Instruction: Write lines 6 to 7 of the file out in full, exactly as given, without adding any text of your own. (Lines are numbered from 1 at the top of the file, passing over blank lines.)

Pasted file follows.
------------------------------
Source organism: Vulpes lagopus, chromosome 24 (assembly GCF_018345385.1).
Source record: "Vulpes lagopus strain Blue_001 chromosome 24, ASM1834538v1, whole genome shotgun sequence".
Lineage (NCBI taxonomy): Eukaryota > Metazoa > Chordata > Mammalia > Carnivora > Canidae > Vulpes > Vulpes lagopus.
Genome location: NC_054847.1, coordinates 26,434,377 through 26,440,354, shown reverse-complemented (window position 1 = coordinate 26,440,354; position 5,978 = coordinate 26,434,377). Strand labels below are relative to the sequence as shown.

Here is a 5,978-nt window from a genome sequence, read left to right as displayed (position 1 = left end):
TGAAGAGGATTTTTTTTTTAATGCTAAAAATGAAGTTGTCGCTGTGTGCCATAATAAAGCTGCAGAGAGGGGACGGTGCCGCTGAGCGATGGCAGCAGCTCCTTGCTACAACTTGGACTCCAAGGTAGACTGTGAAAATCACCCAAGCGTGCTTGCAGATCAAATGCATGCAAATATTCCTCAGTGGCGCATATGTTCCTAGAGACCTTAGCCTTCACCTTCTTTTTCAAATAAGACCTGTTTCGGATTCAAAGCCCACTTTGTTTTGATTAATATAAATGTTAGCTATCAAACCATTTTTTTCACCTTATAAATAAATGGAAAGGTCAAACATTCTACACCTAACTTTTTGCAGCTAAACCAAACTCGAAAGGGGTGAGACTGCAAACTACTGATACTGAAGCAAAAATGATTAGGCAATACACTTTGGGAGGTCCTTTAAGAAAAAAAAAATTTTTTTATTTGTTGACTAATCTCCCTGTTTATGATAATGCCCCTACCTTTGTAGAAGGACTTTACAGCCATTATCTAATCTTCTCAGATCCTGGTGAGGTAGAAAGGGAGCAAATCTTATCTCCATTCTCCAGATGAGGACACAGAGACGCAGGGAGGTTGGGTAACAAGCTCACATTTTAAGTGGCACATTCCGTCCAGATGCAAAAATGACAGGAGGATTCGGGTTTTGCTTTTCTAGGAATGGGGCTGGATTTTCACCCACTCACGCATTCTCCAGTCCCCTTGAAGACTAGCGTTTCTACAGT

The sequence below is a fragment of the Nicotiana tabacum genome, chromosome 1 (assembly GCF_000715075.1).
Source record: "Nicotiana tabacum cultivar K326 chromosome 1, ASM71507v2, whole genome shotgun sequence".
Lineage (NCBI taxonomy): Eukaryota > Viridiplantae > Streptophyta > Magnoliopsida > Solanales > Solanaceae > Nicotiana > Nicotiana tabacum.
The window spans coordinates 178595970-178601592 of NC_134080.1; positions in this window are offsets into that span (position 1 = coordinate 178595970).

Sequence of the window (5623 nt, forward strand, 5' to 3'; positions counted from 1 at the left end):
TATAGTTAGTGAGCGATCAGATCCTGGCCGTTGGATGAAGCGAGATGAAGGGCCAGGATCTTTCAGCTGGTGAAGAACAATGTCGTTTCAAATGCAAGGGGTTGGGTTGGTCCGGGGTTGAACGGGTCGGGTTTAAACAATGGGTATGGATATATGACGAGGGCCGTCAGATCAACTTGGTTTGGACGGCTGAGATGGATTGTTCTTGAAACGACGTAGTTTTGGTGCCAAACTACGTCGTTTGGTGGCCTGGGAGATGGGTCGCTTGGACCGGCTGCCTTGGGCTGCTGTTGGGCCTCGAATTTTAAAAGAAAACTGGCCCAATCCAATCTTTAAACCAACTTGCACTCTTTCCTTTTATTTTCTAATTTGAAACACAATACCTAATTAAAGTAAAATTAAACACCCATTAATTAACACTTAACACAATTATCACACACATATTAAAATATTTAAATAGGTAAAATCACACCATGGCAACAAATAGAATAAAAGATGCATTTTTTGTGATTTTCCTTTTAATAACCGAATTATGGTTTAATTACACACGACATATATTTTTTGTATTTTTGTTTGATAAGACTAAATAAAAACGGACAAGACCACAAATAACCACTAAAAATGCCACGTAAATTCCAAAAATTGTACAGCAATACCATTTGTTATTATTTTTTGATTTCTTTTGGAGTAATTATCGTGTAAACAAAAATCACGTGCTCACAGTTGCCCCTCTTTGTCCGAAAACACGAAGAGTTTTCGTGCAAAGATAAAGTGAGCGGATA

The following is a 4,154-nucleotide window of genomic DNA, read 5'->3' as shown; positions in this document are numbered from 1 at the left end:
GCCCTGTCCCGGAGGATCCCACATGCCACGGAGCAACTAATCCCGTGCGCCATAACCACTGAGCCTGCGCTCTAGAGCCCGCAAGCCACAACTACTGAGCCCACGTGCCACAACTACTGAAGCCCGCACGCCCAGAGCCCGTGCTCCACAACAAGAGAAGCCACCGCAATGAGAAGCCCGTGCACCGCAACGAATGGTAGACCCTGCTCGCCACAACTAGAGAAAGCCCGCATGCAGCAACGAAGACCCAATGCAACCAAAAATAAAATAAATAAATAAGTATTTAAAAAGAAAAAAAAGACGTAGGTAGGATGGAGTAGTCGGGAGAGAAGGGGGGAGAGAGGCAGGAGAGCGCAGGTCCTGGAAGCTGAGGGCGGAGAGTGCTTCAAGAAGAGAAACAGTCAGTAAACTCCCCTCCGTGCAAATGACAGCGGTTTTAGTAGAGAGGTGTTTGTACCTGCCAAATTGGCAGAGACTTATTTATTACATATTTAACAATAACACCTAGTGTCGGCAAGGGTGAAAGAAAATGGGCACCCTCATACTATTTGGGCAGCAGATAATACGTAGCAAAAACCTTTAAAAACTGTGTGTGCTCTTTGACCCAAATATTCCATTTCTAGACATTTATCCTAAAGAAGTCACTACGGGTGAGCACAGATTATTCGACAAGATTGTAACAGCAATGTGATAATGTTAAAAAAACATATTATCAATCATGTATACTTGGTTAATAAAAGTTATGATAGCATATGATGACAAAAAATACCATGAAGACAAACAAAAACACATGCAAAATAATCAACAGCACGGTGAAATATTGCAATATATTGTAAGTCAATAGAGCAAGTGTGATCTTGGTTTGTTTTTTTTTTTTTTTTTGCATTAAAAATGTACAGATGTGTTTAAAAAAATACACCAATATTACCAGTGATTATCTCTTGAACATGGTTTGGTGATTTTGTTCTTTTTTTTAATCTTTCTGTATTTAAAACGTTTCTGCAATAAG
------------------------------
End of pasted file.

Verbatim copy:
TGAAGAGGATTTTTTTTTTAATGCTAAAAATGAAGTTGTCGCTGTGTGCCATAATAAAGCTGCAGAGAGGGGACGGTGCCGCTGAGCGATGGCAGCAGCTCCTTGCTACAACTTGGACTCCAAGGTAGACTGTGAAAATCACCCAAGCGTGCTTGCAGATCAAATGCATGCAAATATTCCTCAGTGGCGCATATGTTCCTAGAGACCTTAGCCTTCACCTTCTTTTTCAAATAAGACCTGTTTCGGATTCAAAGCCCACTTTGTTTTGATTAATATAAATGTTAGCTATCAAACCATTTTTTTCACCTTATAAATAAATGGAAAGGTCAAACATTCTACACCTAACTTTTTGCAGCTAAACCAAACTCGAAAGGGGTGAGACTGCAAACTACTGATACTGAAGCAAAAATGATTAGGCAATACACTTTGGGAGGTCCTTTAAGAAAAAAAAAATTTTTTTATTTGTTGACTAATCTCCCTGTTTATGATAATGCCCCTACCTTTGTAGAAGGACTTTACAGCCATTATCTAATCTTCTCAGATCCTGGTGAGGTAGAAAGGGAGCAAATCTTATCTCCATTCTCCAGATGAGGACACAGAGACGCAGGGAGGTTGGGTAACAAGCTCACATTTTAAGTGGCACATTCCGTCCAGATGCAAAAATGACAGGAGGATTCGGGTTTTGCTTTTCTAGGAATGGGGCTGGATTTTCACCCACTCACGCATTCTCCAGTCCCCTTGAAGACTAGCGTTTCTACAGT

The sequence below is a fragment of the Nicotiana tabacum genome, chromosome 1 (assembly GCF_000715075.1).